With all the uncertainty we have faced during the COVID-19 pandemic, the need for effective estate planning has become more apparent than ever. Further, the prospect of significant changes to the federal transfer tax regime makes 2021 the perfect time for attorneys to help their clients focus on updating outdated estate planning documents, create new documents to ensure assets pass to clients’ intended beneficiaries, and advise clients about wealth transfer techniques to take advantage of the current federal transfer tax laws before any changes occur.
If 2020 has taught us anything, it is to expect the unexpected. So now, more than ever is an ideal time for clients to review or put in place their “basic” estate planning documents – wills, revocable trusts, powers of attorney, and health care directives – to ensure they are up to date, accurately reflect their wishes, and are flexible enough to take into consideration potential changes to the transfer tax laws.
In 2021, the federal transfer tax laws permit each person to transfer $11.7 million free of federal estate and gift tax to their heirs or intended beneficiaries. That federal exemption amount is set to expire on December 31, 2025, and revert to $5 million per person, adjusted for inflation. However, it is anticipated that Congress will enact new tax legislation, possibly in 2021 or 2022, reducing the federal estate tax exemption amount to $5 million or even $3.5 million before then. Also, new legislation could be enacted that would eliminate the favored step-up in basis for income tax purposes of a person’s assets at death.
Currently, New Jersey does not have an estate tax, having repealed it on January 1, 2018. However, some think that a permanent repeal of the New Jersey estate tax is unlikely, and it might be reinstated in the future.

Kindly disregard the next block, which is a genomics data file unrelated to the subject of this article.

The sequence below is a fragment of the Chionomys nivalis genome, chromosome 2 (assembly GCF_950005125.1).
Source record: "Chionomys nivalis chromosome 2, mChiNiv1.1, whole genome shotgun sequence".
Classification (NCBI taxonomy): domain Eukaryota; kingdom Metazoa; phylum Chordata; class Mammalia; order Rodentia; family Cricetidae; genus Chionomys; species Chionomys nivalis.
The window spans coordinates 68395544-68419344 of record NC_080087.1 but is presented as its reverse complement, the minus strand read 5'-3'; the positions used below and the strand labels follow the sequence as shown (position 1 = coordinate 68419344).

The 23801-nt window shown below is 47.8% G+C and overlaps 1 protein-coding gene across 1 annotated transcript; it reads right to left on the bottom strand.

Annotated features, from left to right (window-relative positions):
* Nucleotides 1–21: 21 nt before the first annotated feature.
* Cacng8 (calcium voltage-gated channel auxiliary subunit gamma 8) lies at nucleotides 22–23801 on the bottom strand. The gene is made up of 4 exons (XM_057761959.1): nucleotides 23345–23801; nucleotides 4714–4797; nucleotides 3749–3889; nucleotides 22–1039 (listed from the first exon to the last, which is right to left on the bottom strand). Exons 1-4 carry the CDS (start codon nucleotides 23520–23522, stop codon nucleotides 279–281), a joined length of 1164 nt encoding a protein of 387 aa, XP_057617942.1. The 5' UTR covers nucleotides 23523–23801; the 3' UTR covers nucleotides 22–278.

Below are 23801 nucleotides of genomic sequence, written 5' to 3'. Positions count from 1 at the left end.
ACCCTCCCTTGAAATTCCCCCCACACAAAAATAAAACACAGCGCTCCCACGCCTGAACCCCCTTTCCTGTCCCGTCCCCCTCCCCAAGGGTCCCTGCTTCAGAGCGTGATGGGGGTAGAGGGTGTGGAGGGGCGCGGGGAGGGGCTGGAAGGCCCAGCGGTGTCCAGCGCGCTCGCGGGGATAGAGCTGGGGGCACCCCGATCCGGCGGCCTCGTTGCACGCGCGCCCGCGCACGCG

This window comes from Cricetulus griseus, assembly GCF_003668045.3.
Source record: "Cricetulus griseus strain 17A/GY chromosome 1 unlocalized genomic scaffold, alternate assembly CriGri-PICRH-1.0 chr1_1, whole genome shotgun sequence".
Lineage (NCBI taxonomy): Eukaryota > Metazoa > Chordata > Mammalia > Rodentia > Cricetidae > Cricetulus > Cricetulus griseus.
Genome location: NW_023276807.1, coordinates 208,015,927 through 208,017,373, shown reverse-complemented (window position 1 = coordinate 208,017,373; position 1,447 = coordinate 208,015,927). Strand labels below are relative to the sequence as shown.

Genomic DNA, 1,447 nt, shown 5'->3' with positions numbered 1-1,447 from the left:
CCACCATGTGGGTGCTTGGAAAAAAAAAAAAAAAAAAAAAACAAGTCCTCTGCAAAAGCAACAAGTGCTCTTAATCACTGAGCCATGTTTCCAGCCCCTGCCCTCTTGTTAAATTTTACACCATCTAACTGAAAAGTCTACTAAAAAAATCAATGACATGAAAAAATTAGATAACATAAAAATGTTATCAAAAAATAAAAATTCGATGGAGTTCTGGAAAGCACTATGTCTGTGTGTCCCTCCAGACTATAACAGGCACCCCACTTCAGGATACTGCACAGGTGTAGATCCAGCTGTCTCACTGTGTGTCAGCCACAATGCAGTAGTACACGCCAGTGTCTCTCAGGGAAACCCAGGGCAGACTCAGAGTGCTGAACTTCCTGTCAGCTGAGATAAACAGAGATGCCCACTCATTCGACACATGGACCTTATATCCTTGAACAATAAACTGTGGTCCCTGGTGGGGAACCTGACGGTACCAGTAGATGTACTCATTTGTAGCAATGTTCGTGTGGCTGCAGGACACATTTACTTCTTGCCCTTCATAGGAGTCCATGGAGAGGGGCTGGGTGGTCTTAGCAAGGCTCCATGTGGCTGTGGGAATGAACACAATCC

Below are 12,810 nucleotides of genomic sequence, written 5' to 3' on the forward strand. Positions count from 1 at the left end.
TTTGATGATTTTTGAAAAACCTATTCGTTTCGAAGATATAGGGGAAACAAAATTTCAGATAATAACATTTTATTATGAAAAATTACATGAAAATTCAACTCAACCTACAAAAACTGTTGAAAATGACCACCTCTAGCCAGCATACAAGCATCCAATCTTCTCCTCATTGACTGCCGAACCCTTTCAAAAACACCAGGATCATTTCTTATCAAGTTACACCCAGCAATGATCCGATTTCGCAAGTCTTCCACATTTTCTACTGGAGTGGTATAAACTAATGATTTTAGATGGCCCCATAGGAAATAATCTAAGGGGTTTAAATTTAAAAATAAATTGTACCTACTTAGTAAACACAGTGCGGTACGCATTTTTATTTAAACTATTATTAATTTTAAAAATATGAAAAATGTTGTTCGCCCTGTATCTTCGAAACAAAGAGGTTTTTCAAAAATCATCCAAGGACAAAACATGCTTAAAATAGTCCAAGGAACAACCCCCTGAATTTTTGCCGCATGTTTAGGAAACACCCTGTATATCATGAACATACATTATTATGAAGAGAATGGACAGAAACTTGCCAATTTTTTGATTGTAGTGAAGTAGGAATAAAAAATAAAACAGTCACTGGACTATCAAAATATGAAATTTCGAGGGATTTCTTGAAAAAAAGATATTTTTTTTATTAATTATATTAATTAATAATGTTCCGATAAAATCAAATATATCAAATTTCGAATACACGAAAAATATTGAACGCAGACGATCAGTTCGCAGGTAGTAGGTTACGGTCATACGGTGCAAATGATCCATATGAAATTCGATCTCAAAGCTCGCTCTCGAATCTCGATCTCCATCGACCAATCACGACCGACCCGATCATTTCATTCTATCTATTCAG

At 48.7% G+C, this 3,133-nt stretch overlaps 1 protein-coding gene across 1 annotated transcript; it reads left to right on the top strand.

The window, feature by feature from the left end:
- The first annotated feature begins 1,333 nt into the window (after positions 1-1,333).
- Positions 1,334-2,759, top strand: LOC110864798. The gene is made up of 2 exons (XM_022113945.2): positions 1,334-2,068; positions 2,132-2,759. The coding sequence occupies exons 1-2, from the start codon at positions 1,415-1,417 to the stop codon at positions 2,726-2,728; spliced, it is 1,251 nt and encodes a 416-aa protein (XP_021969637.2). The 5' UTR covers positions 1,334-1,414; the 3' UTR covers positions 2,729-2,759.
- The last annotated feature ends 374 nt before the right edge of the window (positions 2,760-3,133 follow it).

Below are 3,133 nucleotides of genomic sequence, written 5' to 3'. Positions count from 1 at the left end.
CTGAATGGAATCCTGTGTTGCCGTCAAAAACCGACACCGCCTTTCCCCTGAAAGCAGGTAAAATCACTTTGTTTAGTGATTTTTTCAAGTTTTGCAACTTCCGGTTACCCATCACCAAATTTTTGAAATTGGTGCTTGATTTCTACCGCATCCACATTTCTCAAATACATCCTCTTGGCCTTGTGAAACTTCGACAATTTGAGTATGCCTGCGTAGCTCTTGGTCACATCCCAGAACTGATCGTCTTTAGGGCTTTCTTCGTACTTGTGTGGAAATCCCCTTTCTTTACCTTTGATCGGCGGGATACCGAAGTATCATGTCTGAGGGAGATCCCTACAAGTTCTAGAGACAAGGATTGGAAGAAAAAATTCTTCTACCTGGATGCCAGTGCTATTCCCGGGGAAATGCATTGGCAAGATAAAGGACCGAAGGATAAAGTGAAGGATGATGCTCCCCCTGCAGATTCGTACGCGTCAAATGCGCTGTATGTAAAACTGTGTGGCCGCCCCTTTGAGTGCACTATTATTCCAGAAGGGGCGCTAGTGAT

Flexibility to address changes to the transfer tax laws is key for an estate plan. For married couples, having assets pass outright to a surviving spouse at the first death is simple, but provides little flexibility for tax planning. Attorneys might recommend that married clients instead consider options for their estate planning documents that allow certain tax decisions to be deferred until after a person’s death. Two options are utilizing a “Disclaimer Trust” or a “Clayton Qualified Terminable Interest Property (QTIP) Trust.”
The Disclaimer mechanism provides that assets pass outright to a surviving spouse at the first death, but he or she would have the option of disclaiming assets, so those disclaimed assets would instead flow to an estate tax-protected trust for the benefit of the surviving spouse. A Clayton QTIP Trust provides that assets would be held in trust for the surviving spouse at the first death but allows flexibility to wait and make tax elections after the death to determine if some or all of the trust should be estate tax-protected. Both options allow the decision of whether to fund an estate tax-protected trust for the benefit of the surviving spouse to be delayed until after the first death.